Thursday, December 31, 2009

Summing up

Well, it seems to be the thing to do. I have procrastinated posting recently because the story I wanted to highlight just seemed to be too depressing. There was an article in the New York Times a week ago on violence in Polokwane, South Africans against Zimbabwean and other African refugees. It is depressing to me because it speaks to the inability of the South African government to fully address the needs of its own people. It is depressing because the problem that is Robert Mugabe is still there, making life miserable for the people of Zimbabwe. It is depressing because the "lost generation", primarily men 24-50 whose education was interrupted due to school boycotts beginning in the mid-1970's in protest against the Apartheid regimes 'Bantu Education' policies, will never gain full employment and may only ever settle for under-or-unemployment. And it is depressing because it is a microcosm of all societies where inequity breeds discontent, distrust, and violence.

On a more upbeat note, I saw Invictus last night. Now, I know and can appreciate the complaints by South Africans that no South African actors played the lead roles. But in reality, this was a movie made for a non-South African audience and is another Clint Eastwood exploration of revenge/redemption stories. He usually focuses on the revenge of the underdog and the making of this movie is about the ultimate revenge of Nelson Mandela. I found many parts of the movie very moving for the feelings they invoked about the man Mandela. It reinforced in me the sense that Nelson Mandela is, and will be, regarded as one of the most amazing and important human beings, ever.

Tuesday, December 22, 2009

Consistent Behaviour.....and all of it negative

The Chinese are nothing if not consistent: their actions in Africa have been mentioned here before. They offer investment in economic development in developing countries: infrastructure development, resource extraction, etc The expectation is that this will lead to much needed employment growth, ancillary business growth,etc. Various African nations which have negotiated such deals with the Chinese have found that it is an all-inclusive package: the Chinese bring with all their own workers, restaurateurs, equipment. And now the Vietnamese are complaining! And the Indians! Check out the NYT article linked here.

And shame on the Cambodians for sending back the 20 Uighers who had fled repression in China and now face certain imprisonment and torture. And how remarkable that this was done one day before the arrival of the Chinese who, the day after their arrival in Phnom Penh announced an economic development package worth $1 billion! Are the Cambodians expecting the Chinese to also employ locals, patronise local restaurants, buy goods form local businesses?.....see above for frustrated expectations elsewhere. And where are all those newly found human rights principles that were rediscovered since the fall of the Khmer Rouge? Shame on them all.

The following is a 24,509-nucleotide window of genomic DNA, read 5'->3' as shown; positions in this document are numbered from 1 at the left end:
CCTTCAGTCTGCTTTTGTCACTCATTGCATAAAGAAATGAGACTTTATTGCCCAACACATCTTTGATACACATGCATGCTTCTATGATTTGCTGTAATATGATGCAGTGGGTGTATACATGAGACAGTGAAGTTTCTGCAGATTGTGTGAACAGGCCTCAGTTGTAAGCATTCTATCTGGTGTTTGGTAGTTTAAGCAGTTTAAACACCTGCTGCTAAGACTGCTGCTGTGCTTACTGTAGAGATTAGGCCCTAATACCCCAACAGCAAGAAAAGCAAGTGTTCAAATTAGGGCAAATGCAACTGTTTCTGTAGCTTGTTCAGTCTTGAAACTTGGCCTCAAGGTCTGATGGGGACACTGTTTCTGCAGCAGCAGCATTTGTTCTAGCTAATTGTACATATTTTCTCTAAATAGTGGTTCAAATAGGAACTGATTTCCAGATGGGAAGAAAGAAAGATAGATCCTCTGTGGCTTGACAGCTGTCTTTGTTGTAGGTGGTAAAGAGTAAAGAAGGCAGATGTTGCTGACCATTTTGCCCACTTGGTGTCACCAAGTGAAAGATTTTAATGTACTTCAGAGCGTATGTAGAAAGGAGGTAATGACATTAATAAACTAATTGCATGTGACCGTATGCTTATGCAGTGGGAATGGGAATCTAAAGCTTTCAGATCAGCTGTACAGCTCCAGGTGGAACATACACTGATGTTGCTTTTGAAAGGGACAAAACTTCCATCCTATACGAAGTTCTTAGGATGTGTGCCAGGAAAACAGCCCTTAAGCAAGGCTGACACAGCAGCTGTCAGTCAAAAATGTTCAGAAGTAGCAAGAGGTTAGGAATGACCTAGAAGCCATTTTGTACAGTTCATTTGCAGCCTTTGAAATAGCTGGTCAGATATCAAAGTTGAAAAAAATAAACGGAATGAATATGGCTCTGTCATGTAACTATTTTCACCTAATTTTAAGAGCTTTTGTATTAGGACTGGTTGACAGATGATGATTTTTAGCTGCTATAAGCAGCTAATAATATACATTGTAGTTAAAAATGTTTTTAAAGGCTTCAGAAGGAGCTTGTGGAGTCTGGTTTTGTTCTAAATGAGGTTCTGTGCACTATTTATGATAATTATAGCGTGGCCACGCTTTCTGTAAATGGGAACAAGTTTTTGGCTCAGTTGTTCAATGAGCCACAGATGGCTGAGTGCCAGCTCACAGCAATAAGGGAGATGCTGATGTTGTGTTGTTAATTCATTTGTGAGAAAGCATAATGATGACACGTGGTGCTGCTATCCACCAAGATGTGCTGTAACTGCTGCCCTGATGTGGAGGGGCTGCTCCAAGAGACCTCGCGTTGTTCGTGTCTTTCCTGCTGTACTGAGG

Monday, December 21, 2009

And Give More....

Nicholas Kristof wrote and article in the NYT on 16 December about the school that Valentino Deng and Dave Eggers are building in Southern Sudan, in the town that Deng grew up in before it was burned to the ground and he became on of the Lost Boys of Sudan. Dave Eggers wrote What is the What: The Autobiography of Valentino Achak Deng, based on conversations he had with Deng and all the proceeds from the book went to starting this school project. Buy the book, read about Deng's Foundation in the links, send money.

Sunday, December 20, 2009

Thursday, December 10, 2009

Romania's Securitate Legacy

Two references to Romania's past have appeared recently. A BBC report by Oana Lungescu describes files kept on her own family, as well as others, that have become available for perusal. And today, Herta Mueller, a German citizen born & raised in Romania (part of the German minority there), who fled in 1982, was awarded her Noel prize for Literature. The German minority in Romania was also in the news this past week, when the NYT reported on the popular mayor of Sibiu. Such interesting stories.....

Friday, December 4, 2009

The Salt Trade

A story on the BBC about profound, and permanent, changes in the salt trade in Mali, reminded me of other aspects of this story I heard about a number of years ago that have immense implications for all humans in terms of our repository of knowledge accumulated over our species' time on earth. The BBC story reported on how the use of trucks, instead of camels, to haul salt from the mines to market (such as Timbuktu) has impacted the lives of the Tuaregs. A truck journey to-and-from the mines is a week; a camel journey is 45 days. Tuareg customs dictated that when a person had made three round trip journeys by camel to haul salt, he was ready for marriage: the trip by truck does not prove perseverance, responsibility, any accumulation of knowledge. Another story also focused on how climate change has made the journey with camels very difficult because of the lack of water at needed intervals for the camels.

The story I heard about a few years ago, concerned how the fact that the Sahara Desert was traveled by fewer and fewer people working in the salt mines, resulted in the loss of knowledge of how to read the desert. Reading the desert by the Tuaregs or Bedouin is like reading the snow by the Inuit and Eskimos. This knowledge about our environment is dying out...using a GPS device is just not the same. Having the information in text books only is not the same. While no one would wish the traditional life of a salt miner/trader on anyone, it is also a shame that we will eventually lose information on reading/understanding/living in an environment that taxes all of our creativity, acuity, and endurance.